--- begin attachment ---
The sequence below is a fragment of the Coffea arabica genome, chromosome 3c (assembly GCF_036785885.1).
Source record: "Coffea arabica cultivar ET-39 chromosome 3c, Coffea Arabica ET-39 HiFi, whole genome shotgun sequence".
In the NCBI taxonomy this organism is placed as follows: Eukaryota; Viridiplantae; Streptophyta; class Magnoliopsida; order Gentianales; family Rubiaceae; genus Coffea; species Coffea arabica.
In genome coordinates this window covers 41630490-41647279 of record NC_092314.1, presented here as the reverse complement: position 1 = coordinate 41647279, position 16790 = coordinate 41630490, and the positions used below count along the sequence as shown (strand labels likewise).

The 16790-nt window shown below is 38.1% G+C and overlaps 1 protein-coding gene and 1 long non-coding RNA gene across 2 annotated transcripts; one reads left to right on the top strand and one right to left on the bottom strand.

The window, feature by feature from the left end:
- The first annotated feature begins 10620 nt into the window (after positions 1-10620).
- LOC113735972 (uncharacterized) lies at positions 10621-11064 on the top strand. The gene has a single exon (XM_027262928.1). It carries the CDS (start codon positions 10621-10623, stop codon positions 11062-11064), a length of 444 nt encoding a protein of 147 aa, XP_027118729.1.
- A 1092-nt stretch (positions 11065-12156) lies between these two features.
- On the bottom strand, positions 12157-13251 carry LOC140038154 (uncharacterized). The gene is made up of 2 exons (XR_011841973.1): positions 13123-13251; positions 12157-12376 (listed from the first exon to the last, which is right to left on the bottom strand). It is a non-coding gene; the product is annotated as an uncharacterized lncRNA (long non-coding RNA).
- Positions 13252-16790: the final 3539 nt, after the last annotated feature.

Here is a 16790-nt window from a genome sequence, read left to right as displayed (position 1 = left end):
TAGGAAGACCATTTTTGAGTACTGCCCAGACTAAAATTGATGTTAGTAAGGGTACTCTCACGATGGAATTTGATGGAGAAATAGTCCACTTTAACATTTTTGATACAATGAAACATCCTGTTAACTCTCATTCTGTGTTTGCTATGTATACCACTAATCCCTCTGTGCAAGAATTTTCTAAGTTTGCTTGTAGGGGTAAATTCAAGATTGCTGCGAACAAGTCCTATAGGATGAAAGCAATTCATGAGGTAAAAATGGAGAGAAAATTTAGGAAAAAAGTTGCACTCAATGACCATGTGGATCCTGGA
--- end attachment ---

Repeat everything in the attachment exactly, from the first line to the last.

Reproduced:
The sequence below is a fragment of the Coffea arabica genome, chromosome 3c (assembly GCF_036785885.1).
Source record: "Coffea arabica cultivar ET-39 chromosome 3c, Coffea Arabica ET-39 HiFi, whole genome shotgun sequence".
In the NCBI taxonomy this organism is placed as follows: Eukaryota; Viridiplantae; Streptophyta; class Magnoliopsida; order Gentianales; family Rubiaceae; genus Coffea; species Coffea arabica.
In genome coordinates this window covers 41630490-41647279 of record NC_092314.1, presented here as the reverse complement: position 1 = coordinate 41647279, position 16790 = coordinate 41630490, and the positions used below count along the sequence as shown (strand labels likewise).

The 16790-nt window shown below is 38.1% G+C and overlaps 1 protein-coding gene and 1 long non-coding RNA gene across 2 annotated transcripts; one reads left to right on the top strand and one right to left on the bottom strand.

The window, feature by feature from the left end:
- The first annotated feature begins 10620 nt into the window (after positions 1-10620).
- LOC113735972 (uncharacterized) lies at positions 10621-11064 on the top strand. The gene has a single exon (XM_027262928.1). It carries the CDS (start codon positions 10621-10623, stop codon positions 11062-11064), a length of 444 nt encoding a protein of 147 aa, XP_027118729.1.
- A 1092-nt stretch (positions 11065-12156) lies between these two features.
- On the bottom strand, positions 12157-13251 carry LOC140038154 (uncharacterized). The gene is made up of 2 exons (XR_011841973.1): positions 13123-13251; positions 12157-12376 (listed from the first exon to the last, which is right to left on the bottom strand). It is a non-coding gene; the product is annotated as an uncharacterized lncRNA (long non-coding RNA).
- Positions 13252-16790: the final 3539 nt, after the last annotated feature.

Here is a 16790-nt window from a genome sequence, read left to right as displayed (position 1 = left end):
TAGGAAGACCATTTTTGAGTACTGCCCAGACTAAAATTGATGTTAGTAAGGGTACTCTCACGATGGAATTTGATGGAGAAATAGTCCACTTTAACATTTTTGATACAATGAAACATCCTGTTAACTCTCATTCTGTGTTTGCTATGTATACCACTAATCCCTCTGTGCAAGAATTTTCTAAGTTTGCTTGTAGGGGTAAATTCAAGATTGCTGCGAACAAGTCCTATAGGATGAAAGCAATTCATGAGGTAAAAATGGAGAGAAAATTTAGGAAAAAAGTTGCACTCAATGACCATGTGGATCCTGGA